All grains contain peptides that mimic morphine or endogenous opioid substances. This is where I deal with my latest loaf craving. Get your bread-based exorphin fix here.

Saturday, June 11, 2011

Tartine Rye Bread

Tartine Rye Bread

This is a mostly white flour bread with a tiny bit of rye, made with sourdough leaven.  People who make 100% rye breads would cringe if you told them this is a rye bread, with only 17% rye in the flour.  But that is the recipe that the Tartine Bread book gives us for rye.

Curious that with all the wonderful crumb shots in the book, there is no crumb shot of their Country Rye Bread.  "Perhaps they were not proud of it," I wondered.  "Or more likely, they were afraid that people just would not understand that rye bread is different."  I wanted to make this bread as the Tartine recipe suggests, so that I could see the crumb for myself.

But I still couldn't resist making a change.

I've put a cupful of rye kernels into the dough with the folds.  The rye kernels had been cooked in a pressure cooker the night before, and then they were soaked in apple cider overnight (Nils Schöner has a 60% Rye Bread recipe that does this, and it is excellent, it is my mother-in-law's favourite.  I was wondering if she would like this rye bread as much.  If not, my wife can eat it, because it is really just a white flour bread, with a smattering of rye).

One thing that was new: I also tossed in 1 TBSP of whole wheat starter into the rye and cider mix, hoping that it might begin to ferment the rye kernels a bit.  I wanted exploded rye kernels, soft rye texture.  There definitely was fermentation happening by morning -- but how much the yeasts were nibbling on rye, and how much they were devouring the cider fructose, I don't know.  I do think that the rye kernels were improved though.

The bread dough is quite wet, and I realized when I was done forming the dough that I have been missing the bench rest stage -- a 20 to 30 minute rest after the dough is divided, and before the final forming.  This could be one of the reasons why my dough is not retaining its form.  I'll have to practice that with the next loaves.

I'm still using casserole dishes, so it is always a 50:50 chance or worse that my loaves will be malformed.  My mother-in-law will get the better looking loaf.


The crumb is fine. It is fairly easy to achieve that wide-hole, irregular crumb using all purpose flour.  But, the rye kernels are a bit lost in there -- you really have to look close to see them.  I'm sure my mother-in-law will need a lot more than just 1 cup of the cooked and soaked rye berries.  In fact, this rye bread is probably just not dense enough for my mother-in-law to like.  I'm afraid that I'll have to stick to Nils' 60% Rye Bread for her.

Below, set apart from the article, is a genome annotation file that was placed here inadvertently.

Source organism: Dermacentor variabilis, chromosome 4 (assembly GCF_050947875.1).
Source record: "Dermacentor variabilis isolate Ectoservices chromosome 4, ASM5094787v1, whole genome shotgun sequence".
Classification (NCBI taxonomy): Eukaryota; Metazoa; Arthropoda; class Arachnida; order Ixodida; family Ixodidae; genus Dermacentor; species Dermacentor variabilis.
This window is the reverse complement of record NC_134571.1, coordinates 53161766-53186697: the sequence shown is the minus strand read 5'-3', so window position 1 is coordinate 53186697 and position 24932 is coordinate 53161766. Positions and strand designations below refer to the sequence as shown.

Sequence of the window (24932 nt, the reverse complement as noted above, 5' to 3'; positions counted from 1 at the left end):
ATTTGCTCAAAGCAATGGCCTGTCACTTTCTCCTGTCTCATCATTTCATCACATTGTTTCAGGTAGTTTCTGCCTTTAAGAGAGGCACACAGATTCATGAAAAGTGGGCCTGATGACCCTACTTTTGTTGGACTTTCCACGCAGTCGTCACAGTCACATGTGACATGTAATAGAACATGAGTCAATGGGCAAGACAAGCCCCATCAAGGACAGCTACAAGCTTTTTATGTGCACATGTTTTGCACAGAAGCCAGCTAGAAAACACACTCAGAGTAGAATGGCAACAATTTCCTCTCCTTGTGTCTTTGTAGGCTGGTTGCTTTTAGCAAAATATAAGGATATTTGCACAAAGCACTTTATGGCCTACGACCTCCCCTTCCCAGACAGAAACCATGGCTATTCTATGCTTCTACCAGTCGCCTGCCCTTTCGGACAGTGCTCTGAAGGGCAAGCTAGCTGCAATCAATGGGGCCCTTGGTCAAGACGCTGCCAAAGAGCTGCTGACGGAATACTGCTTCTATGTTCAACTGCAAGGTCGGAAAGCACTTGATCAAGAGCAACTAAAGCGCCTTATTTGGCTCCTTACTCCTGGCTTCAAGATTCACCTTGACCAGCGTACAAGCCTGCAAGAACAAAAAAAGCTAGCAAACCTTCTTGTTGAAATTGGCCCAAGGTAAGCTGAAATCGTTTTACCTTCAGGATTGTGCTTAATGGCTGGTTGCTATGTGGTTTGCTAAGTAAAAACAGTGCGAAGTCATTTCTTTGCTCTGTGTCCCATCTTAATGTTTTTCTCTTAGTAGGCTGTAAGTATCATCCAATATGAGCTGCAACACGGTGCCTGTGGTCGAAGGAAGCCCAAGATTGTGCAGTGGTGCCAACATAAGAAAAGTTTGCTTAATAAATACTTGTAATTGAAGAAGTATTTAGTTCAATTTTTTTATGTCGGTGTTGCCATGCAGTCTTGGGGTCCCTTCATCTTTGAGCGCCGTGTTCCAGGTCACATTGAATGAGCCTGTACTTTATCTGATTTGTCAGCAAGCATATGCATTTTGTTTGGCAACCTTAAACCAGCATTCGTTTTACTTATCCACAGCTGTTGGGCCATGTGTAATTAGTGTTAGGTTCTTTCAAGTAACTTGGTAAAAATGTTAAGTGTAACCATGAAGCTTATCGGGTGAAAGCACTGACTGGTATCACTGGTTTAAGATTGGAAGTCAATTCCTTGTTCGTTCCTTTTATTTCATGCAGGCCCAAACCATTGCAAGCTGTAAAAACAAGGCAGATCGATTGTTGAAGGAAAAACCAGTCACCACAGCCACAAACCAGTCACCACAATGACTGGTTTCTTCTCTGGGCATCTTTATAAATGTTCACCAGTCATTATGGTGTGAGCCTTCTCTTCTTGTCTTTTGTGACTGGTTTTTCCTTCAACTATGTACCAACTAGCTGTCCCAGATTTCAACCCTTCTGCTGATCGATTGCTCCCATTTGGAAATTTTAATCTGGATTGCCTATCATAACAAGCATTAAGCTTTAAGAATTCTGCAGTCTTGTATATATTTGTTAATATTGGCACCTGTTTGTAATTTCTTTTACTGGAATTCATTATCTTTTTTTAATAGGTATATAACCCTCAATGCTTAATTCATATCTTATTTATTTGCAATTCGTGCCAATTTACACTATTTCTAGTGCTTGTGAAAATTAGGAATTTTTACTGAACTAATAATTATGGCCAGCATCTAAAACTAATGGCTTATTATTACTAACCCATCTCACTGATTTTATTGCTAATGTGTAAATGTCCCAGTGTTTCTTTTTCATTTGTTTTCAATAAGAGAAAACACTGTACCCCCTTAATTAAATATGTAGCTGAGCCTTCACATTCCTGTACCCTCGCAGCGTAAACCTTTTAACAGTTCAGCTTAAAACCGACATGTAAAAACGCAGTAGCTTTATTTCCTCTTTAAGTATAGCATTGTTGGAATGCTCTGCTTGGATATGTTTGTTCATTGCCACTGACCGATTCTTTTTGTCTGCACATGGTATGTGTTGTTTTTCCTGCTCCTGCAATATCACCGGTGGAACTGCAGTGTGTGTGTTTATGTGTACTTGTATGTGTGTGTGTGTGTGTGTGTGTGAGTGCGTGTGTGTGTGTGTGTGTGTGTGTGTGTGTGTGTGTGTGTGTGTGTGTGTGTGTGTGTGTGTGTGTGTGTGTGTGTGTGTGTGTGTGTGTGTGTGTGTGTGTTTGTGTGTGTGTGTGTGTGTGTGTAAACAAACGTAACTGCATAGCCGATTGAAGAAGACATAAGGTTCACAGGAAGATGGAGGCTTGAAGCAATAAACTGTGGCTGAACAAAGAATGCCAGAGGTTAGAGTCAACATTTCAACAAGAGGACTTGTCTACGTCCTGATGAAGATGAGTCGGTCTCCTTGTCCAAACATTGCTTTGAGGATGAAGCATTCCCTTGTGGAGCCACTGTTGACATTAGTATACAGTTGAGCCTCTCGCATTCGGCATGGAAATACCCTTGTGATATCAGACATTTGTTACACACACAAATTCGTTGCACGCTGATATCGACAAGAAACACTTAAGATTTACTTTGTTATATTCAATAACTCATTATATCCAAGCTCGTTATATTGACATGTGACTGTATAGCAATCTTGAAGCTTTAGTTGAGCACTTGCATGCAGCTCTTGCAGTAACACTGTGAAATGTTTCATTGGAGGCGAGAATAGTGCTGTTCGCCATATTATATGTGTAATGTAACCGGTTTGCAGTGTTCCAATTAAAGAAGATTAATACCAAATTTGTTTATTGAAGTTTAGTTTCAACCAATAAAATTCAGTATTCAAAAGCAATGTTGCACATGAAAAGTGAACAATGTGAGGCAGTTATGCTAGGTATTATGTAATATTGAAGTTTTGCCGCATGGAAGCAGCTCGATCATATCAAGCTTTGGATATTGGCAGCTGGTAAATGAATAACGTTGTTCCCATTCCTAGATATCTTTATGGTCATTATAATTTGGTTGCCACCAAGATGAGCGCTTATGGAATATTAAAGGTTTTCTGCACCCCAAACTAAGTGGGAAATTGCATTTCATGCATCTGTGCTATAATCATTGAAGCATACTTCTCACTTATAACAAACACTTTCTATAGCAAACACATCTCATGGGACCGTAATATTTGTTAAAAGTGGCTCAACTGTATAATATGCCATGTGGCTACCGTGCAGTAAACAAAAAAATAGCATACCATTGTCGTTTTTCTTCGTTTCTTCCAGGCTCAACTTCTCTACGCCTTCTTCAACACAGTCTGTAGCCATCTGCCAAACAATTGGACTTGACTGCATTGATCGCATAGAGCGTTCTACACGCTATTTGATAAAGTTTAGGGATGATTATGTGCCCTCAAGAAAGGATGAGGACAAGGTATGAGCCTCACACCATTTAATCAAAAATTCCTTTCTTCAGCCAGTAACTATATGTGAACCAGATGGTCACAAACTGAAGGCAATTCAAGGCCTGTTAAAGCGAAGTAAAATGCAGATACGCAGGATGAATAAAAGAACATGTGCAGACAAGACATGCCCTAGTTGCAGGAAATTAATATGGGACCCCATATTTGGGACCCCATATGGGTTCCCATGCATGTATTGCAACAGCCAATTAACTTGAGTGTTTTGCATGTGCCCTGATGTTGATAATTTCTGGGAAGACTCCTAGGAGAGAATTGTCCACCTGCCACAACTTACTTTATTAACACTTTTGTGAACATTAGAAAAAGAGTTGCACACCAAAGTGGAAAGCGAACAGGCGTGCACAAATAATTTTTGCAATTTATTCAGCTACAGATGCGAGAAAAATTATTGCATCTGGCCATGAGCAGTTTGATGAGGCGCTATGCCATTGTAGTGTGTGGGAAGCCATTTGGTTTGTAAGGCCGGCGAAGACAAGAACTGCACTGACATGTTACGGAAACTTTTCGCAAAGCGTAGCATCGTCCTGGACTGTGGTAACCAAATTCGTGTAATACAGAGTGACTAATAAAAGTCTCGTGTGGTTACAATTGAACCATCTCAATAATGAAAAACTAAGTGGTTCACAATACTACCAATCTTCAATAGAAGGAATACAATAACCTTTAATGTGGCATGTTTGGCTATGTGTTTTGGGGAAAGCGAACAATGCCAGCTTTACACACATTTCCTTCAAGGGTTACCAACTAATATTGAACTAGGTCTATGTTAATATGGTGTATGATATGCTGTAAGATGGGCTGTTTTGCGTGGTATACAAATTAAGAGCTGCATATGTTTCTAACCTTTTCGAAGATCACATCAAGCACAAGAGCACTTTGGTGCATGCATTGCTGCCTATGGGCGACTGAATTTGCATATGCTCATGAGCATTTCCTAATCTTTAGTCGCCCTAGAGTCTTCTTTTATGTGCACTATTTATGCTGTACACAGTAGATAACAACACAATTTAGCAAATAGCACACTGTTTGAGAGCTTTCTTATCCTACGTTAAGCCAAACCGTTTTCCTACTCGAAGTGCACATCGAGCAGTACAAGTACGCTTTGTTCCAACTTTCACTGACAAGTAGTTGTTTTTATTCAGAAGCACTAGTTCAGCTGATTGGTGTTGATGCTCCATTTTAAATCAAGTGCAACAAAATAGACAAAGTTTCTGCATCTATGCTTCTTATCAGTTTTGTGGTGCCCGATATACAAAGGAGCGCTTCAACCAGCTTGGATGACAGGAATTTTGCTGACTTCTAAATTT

Unless… What if I take the Tartine Recipe to 60%? ...

Once again the wheels are turning, and experiments multiply in front of me.

Notes to Myself
  • Remember to Bench Rest your dough after dividing, for 20-30 minutes. I know you are excited, and you want to form your loaves, but wait, the dough needs to wait.
  • I have not been using any flour on my dough during the cutting and forming stages of the bread making process. I find the written description of putting the extra flour onto the dough somewhat confusing, and I just know that I would get some of the flour on the inside of the loaf if I tried. But while looking around at the various videos of Tartine Bread I did find this YouTube movie that shows how ExtremeCooking interpreted the Tartine Bread book's wording of how to form boules.
    I don't think he's got it quite right yet, he seems a bit more liberal with the flour than the recipe reads, but he is still way ahead of me. Also notice his curious counter bread dome to prevent drafts. My wife would no doubt give me an earful if I brought something like that home and tried to put it in the cupboards.
  • Try the Tartine loaf method, but with 60% rye!

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